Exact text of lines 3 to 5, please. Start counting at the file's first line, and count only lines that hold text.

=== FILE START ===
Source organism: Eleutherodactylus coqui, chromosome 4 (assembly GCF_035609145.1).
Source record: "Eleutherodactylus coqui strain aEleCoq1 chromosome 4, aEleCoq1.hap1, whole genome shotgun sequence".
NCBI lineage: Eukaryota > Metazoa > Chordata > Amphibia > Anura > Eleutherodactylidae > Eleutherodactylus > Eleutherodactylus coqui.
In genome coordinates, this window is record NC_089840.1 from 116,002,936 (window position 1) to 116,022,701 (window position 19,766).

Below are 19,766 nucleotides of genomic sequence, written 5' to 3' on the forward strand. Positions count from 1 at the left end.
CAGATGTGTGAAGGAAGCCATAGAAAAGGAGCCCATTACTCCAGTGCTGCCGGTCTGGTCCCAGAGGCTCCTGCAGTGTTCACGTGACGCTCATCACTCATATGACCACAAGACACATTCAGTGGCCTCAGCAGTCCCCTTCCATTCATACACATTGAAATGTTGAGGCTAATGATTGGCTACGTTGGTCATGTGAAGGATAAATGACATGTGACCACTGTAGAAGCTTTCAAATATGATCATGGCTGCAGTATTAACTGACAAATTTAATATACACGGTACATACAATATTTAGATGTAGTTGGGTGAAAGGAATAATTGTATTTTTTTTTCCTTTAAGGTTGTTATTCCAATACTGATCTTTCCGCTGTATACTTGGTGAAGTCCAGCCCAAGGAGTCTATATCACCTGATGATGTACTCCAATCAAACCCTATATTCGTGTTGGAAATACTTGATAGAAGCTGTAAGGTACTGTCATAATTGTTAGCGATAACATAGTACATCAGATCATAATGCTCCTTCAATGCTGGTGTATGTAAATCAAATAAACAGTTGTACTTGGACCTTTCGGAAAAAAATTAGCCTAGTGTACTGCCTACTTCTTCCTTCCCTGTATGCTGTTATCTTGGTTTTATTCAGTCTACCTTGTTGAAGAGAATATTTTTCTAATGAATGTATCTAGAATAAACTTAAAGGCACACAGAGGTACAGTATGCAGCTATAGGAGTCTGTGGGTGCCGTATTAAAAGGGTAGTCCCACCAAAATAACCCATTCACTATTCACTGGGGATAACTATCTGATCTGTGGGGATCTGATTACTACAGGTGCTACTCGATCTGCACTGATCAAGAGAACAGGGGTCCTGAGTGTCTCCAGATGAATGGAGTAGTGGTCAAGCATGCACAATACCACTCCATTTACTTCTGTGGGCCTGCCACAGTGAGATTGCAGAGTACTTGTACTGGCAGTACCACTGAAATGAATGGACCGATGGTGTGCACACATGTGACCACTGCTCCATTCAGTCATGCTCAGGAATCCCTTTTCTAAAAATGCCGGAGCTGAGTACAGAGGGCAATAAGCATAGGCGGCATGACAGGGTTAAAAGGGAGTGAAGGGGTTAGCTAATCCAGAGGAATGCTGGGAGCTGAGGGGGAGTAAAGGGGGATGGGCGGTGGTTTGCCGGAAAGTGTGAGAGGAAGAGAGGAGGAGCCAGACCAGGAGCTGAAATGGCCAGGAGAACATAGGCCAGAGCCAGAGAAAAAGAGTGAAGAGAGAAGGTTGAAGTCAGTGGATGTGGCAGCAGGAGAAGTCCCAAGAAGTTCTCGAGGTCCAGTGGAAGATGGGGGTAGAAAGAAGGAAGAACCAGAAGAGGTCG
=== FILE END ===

NCBI lineage: Eukaryota > Metazoa > Chordata > Amphibia > Anura > Eleutherodactylidae > Eleutherodactylus > Eleutherodactylus coqui.
In genome coordinates, this window is record NC_089840.1 from 116,002,936 (window position 1) to 116,022,701 (window position 19,766).

Below are 19,766 nucleotides of genomic sequence, written 5' to 3' on the forward strand. Positions count from 1 at the left end.